Dickie Beau's "Re-Member Me"

Dickie Beau’s “Re-Member Me”

(Dickie Beau)

Supremely skilled lip sync master Dickie Beau slays in Re-Member Me, a deliriously entertaining meditation on the theatrical reverberations created by those who have played the coveted title role in Shakespeare’s Hamlet. Created and performed by Mr. Beau (in collaboration with director Jan-Willem Van Den Bosch), Re-Member Me fabulously animates, through Mr. Beau’s energizing lip sync performance, a cascading soundtrack of interviewed recollections of some of the most famous – and infamous – theater icons that have played the Danish prince. Voices heard include the likes of actors Ian Mckellen and John Gielgud, as well as director Richard Eyre (former Artistic Director of The Royal National Theatre). The piece pays homage to the titanic role and its portrayers, while simultaneously poking fun at the ridiculousness of the self-grandiosity of it all.




Adam Gopnik's "The Gates: An Evening of Stories with Adam Gopnik"

Adam Gopnik’s “The Gates: An Evening of Stories with Adam Gopnik”

(Adam Gopnik)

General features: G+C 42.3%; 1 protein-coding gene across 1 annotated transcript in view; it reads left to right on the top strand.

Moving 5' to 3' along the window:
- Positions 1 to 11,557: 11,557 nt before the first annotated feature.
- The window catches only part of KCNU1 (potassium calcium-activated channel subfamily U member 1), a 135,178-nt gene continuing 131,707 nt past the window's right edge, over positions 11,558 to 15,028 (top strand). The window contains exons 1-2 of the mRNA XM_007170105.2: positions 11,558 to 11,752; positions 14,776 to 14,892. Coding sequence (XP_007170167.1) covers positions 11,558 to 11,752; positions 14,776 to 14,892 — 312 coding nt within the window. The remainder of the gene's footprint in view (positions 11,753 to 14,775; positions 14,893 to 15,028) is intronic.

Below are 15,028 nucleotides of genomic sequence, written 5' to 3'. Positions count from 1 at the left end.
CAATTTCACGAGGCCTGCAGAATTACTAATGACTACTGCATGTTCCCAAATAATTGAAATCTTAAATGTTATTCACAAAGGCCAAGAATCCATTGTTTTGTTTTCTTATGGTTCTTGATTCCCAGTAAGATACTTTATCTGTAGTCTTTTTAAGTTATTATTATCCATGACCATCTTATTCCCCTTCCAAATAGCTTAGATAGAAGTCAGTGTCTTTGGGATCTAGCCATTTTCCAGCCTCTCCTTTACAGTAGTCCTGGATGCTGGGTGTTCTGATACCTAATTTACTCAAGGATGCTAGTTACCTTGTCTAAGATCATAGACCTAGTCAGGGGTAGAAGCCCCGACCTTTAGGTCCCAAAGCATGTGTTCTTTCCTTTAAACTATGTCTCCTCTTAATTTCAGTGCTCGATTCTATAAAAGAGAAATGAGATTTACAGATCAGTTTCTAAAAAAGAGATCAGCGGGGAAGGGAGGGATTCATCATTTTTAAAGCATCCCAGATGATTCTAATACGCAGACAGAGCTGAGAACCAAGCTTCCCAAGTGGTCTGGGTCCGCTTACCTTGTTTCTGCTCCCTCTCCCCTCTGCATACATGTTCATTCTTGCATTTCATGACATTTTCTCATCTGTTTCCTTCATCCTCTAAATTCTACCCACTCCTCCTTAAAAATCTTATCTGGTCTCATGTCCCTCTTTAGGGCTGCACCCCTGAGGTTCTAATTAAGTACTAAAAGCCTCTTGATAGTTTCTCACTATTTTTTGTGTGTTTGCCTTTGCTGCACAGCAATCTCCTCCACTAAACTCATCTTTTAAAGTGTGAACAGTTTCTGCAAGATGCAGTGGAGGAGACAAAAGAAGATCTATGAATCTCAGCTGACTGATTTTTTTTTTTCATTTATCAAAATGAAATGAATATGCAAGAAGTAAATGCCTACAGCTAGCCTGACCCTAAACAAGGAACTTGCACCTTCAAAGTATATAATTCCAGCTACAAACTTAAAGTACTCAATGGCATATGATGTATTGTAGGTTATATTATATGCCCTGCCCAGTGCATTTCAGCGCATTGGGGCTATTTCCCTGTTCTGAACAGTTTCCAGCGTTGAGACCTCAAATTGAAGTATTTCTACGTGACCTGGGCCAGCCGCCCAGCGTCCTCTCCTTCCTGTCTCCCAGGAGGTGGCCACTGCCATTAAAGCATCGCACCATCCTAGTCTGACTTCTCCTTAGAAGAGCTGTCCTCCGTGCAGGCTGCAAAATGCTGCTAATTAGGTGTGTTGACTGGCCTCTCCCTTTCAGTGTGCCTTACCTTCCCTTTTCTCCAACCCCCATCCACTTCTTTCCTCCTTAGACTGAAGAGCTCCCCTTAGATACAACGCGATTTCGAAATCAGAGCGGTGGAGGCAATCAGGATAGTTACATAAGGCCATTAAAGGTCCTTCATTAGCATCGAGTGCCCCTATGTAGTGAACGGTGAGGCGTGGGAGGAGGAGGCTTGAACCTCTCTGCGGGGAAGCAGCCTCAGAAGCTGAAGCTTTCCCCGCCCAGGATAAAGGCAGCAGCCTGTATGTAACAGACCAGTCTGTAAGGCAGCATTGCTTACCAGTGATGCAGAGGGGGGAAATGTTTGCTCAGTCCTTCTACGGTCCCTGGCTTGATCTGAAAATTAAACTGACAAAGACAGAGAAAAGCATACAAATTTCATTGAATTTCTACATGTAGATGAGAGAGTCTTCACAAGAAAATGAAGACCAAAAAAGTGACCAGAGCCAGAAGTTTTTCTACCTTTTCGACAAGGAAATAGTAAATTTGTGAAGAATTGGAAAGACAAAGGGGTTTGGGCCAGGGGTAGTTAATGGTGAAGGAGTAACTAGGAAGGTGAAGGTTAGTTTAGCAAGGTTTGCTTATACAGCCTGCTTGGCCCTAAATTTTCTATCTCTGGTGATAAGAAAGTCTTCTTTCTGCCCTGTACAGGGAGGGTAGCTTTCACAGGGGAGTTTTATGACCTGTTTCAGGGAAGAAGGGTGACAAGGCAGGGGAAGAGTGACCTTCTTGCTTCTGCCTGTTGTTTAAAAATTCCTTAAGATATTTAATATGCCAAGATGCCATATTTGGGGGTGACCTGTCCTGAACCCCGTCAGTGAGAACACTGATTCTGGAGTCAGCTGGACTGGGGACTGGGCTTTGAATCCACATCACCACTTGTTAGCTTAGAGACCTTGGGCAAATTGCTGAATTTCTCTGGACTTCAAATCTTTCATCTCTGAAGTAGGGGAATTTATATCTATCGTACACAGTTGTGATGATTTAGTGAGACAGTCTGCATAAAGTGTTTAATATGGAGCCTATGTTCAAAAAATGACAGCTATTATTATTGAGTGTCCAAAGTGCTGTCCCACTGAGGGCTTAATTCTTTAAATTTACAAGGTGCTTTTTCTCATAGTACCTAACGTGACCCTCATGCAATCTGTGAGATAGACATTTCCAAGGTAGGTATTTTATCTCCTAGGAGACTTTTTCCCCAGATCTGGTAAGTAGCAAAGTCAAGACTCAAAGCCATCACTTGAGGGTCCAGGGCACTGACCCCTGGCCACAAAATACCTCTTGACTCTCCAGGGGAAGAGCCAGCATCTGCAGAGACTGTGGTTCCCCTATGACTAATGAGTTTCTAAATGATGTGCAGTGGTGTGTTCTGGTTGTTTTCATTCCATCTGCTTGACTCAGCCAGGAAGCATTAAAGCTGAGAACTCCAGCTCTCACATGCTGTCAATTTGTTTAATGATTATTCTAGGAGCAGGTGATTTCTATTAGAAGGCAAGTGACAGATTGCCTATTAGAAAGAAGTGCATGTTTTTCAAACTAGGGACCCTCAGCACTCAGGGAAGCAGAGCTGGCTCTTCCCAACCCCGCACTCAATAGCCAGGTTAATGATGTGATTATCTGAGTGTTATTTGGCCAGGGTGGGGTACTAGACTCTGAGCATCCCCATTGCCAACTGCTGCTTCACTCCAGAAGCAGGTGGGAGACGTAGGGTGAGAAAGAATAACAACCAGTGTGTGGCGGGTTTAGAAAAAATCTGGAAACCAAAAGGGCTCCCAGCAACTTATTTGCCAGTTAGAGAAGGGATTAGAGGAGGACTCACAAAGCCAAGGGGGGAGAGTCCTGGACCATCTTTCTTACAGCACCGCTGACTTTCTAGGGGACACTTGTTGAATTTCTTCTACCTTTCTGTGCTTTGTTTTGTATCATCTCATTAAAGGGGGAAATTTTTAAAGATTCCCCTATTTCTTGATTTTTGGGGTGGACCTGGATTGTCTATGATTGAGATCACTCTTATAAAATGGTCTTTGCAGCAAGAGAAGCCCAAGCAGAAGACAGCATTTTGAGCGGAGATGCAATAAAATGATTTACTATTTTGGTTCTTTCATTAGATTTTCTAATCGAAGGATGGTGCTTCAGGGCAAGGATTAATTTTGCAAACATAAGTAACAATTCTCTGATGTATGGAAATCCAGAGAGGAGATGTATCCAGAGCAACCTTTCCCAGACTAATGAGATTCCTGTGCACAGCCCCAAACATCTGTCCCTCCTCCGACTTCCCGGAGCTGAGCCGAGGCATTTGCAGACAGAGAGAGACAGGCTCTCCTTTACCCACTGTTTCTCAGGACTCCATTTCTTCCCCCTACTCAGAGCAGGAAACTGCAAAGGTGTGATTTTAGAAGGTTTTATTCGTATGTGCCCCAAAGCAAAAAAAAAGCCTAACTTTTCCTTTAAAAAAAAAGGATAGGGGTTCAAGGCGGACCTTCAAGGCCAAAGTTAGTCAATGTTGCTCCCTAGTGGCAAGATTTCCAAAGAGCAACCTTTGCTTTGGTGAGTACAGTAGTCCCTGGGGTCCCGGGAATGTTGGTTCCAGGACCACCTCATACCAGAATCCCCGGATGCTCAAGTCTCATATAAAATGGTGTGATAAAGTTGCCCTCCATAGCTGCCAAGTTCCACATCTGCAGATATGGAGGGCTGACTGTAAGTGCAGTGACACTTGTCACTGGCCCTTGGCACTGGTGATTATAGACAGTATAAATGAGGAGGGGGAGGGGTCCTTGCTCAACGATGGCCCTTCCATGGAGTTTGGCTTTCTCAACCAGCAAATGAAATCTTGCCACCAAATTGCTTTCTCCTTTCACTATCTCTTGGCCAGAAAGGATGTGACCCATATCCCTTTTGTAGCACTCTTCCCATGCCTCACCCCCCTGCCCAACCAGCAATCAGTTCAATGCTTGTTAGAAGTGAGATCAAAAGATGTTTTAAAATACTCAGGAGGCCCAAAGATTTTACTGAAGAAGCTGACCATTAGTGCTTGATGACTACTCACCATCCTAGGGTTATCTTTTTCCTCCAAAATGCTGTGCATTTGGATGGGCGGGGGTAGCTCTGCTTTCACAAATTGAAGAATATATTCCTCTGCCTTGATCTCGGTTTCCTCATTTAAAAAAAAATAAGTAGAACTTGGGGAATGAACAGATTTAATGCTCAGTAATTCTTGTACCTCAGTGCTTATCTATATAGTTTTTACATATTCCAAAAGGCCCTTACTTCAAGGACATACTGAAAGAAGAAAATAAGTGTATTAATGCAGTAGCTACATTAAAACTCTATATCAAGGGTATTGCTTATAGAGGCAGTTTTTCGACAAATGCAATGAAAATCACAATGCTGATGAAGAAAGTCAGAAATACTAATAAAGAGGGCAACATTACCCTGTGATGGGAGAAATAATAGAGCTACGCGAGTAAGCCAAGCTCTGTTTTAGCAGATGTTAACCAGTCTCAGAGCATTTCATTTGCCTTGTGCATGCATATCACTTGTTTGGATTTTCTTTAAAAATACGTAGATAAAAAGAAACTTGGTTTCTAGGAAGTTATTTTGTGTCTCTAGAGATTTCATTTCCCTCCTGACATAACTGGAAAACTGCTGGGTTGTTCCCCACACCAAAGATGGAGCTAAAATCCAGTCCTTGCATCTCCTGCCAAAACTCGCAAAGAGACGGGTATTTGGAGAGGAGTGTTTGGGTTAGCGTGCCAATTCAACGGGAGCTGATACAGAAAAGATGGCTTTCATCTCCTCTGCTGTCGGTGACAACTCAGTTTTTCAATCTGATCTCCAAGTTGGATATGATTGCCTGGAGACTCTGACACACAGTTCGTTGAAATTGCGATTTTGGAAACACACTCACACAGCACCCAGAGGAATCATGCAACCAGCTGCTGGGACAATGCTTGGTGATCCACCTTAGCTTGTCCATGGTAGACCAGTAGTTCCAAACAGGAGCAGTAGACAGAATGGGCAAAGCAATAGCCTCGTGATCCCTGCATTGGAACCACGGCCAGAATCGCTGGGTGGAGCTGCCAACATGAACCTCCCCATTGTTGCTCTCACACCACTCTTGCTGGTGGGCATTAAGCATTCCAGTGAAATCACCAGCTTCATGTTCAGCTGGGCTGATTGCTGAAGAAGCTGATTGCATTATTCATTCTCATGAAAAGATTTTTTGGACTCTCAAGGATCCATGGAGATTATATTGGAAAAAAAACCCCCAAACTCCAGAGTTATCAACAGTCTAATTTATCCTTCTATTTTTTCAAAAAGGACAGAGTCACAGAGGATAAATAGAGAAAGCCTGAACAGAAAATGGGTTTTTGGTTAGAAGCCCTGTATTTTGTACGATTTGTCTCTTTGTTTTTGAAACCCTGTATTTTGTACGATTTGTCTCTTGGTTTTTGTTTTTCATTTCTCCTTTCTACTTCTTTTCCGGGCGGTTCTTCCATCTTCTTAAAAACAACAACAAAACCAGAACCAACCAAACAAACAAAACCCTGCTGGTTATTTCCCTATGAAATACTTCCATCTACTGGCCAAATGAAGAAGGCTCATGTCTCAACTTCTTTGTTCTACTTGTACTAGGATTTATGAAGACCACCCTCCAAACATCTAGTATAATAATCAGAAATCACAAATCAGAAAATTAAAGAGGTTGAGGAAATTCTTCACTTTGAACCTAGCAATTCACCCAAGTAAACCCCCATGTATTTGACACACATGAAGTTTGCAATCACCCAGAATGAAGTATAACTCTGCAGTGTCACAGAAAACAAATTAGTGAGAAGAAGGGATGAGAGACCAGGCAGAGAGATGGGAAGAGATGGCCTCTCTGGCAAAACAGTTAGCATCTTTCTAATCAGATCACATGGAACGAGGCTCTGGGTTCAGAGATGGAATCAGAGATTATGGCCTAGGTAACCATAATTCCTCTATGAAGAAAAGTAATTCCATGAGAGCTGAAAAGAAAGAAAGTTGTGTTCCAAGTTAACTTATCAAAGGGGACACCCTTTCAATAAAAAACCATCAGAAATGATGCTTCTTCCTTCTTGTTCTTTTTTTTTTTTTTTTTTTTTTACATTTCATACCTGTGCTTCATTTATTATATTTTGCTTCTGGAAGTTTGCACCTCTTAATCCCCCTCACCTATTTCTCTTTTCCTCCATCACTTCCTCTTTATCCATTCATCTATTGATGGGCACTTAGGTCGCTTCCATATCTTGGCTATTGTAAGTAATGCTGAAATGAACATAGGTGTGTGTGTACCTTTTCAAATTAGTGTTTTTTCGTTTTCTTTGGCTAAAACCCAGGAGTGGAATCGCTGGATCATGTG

For me, one of the highlights of this year’s Under the Radar Festival was the theatrical memoir The Gates: An Evening of Stories with Adam Gopnik. It’s not the only show of its kind currently playing the boards of New York – David Cale’s worthwhile autobiographical solo show is also playing the festival, and John Lithgow is now lighting up Broadway with his warm, nostalgic trip down memory lane. However, it is Mr. Gopnik’s piece, which recounts his evolving relationship with New York City (first as a young, poor professional, then as an established family man), that moved me most. Exquisitely written and performed by Mr. Gopnik and calmly directed by Catherine Burns (Artistic Director of The Moth), The Gates is both genuinely touching and thoughtfully articulate in a way that’s rarely achieved in theater.